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Publication numberUS7102961 B2
Publication typeGrant
Application numberUS 10/131,688
Publication dateSep 5, 2006
Filing dateApr 24, 2002
Priority dateApr 24, 2002
Fee statusPaid
Also published asUS20030202425, WO2003091749A2, WO2003091749A3
Publication number10131688, 131688, US 7102961 B2, US 7102961B2, US-B2-7102961, US7102961 B2, US7102961B2
InventorsMichael P. Curtis, Tacio Jose de Oliveira DaSilva
Original AssigneeHalliburton Energy Services, Inc.
Export CitationBiBTeX, EndNote, RefMan
External Links: USPTO, USPTO Assignment, Espacenet
Installation of seismic survey devices in shallow, low-angle boreholes
US 7102961 B2
Abstract
The specification discloses a system and related method for installing seismic sensors in shallow, low-angle boreholes for obtaining conventional three-dimensional and four-dimensional seismic surveys. Installing seismic sensors in shallow, low-angle boreholes removes the sensing devices from surface anomalies that may affect seismic sensing performance. Moreover, installation of the seismic devices in this manner may be done in environmentally sensitive areas without undue environmental impact.
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Claims(7)
1. A system for making seismic measurements of an earth formation comprising:
a first pad site on the surface earth;
a plurality of shallow, low-angle boreholes extending from the first pad site;
a second pad site, and wherein the plurality of shallow, low-angle boreholes extend between the first and second pad sites;
seismic sensing devices within at least one of the plurality of shallow, low-angle boreholes;
a seismic source in operational relationship to the seismic sensors and the earth formation; and
wherein the seismic source creates energy, and the seismic sensing devices sense portions of the energy that reflect from the earth formation.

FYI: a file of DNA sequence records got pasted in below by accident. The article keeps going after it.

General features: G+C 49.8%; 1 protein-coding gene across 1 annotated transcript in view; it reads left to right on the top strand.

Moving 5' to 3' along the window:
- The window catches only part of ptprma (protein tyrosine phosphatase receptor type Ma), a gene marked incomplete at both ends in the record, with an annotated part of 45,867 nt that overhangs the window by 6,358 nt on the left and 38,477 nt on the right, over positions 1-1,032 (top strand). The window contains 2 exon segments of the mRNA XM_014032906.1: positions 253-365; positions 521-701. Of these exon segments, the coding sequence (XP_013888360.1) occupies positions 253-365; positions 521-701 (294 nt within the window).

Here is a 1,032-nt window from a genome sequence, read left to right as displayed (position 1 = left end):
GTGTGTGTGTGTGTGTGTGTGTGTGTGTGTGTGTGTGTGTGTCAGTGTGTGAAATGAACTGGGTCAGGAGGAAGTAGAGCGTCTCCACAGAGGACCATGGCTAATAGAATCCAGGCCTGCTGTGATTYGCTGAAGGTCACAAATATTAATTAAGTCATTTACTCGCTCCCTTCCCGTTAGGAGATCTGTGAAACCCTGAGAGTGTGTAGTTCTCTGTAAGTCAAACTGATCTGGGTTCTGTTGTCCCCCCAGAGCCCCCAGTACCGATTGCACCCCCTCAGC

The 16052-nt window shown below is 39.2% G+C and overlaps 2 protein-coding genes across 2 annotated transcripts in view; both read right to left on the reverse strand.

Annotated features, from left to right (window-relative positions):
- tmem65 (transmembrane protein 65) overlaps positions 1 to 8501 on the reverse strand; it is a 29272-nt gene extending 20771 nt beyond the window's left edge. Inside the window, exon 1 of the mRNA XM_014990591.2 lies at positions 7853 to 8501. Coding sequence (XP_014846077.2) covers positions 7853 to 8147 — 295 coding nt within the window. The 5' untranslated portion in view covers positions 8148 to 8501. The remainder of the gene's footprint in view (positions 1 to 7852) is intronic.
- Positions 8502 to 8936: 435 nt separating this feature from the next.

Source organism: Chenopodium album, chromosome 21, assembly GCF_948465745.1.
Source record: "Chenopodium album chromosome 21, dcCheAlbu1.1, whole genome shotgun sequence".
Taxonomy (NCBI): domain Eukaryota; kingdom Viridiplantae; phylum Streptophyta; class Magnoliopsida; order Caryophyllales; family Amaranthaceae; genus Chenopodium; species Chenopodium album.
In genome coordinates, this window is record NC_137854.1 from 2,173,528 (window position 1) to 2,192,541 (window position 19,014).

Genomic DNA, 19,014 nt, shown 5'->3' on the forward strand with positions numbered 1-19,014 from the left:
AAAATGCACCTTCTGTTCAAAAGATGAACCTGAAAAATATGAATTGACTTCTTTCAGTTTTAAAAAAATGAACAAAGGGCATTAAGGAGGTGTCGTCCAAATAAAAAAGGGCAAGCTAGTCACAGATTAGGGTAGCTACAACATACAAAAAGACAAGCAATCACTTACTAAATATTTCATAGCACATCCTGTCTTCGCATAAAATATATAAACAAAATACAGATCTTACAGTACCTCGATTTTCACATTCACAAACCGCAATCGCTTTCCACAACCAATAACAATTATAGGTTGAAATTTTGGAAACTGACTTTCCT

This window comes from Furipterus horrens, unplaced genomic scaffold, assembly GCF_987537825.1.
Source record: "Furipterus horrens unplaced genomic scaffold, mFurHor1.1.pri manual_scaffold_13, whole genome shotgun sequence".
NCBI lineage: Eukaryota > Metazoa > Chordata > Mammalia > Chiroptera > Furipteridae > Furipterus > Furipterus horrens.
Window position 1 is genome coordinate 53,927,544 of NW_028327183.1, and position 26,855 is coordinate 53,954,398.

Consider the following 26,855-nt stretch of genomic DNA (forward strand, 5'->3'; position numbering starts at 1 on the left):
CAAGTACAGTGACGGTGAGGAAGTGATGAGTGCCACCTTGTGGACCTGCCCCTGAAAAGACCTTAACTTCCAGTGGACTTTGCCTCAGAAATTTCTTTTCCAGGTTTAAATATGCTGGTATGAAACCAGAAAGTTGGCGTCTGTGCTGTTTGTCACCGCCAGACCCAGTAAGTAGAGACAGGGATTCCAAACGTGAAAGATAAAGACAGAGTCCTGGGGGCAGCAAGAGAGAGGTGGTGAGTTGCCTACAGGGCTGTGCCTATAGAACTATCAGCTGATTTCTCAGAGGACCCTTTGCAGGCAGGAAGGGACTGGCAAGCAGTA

2. The system as defined in claim 1 wherein the plurality of shallow, low-angle boreholes extending between the first and second pad sites are substantially parallel to each other.
3. A system for making seismic measurements of an earth formation comprising:
a first pad site on the surface of the earth;
a plurality of shallow, low-angle boreholes extending from the first pad site;
seismic sensing devices within at least one of the plurality of shallow, low-angle boreholes;
a lining within the plurality of shallow, low-angle boreholes, wherein the seismic sensing devices are integrated within the lining;
a seismic source in operational relationship to the seismic sensors and the earth formation; and
wherein the seismic source creates energy, and the seismic sensing devices sense portions of the energy that reflect from the earth formation.
4. A system for making seismic measurements of an earth formation comprising:
a first pad site on the surface the earth;
a plurality of shallow, low-angle boreholes extending from the first pad site;
seismic sensing devices within at least one of the plurality of shallow, low-angle boreholes;
a lining within the plurality of shallow, low-angle boreholes, wherein the seismic sensing devices are coupled to an outside portion of the lining;
a seismic source in operational relationship to the seismic sensors and the earth formation; and
wherein the seismic source creates energy, and the seismic sensing devices sense portions of the energy that reflect from the earth formation.
5. A method of installing a sensing device for monitoring a hydrocarbon producing formation, the method comprising: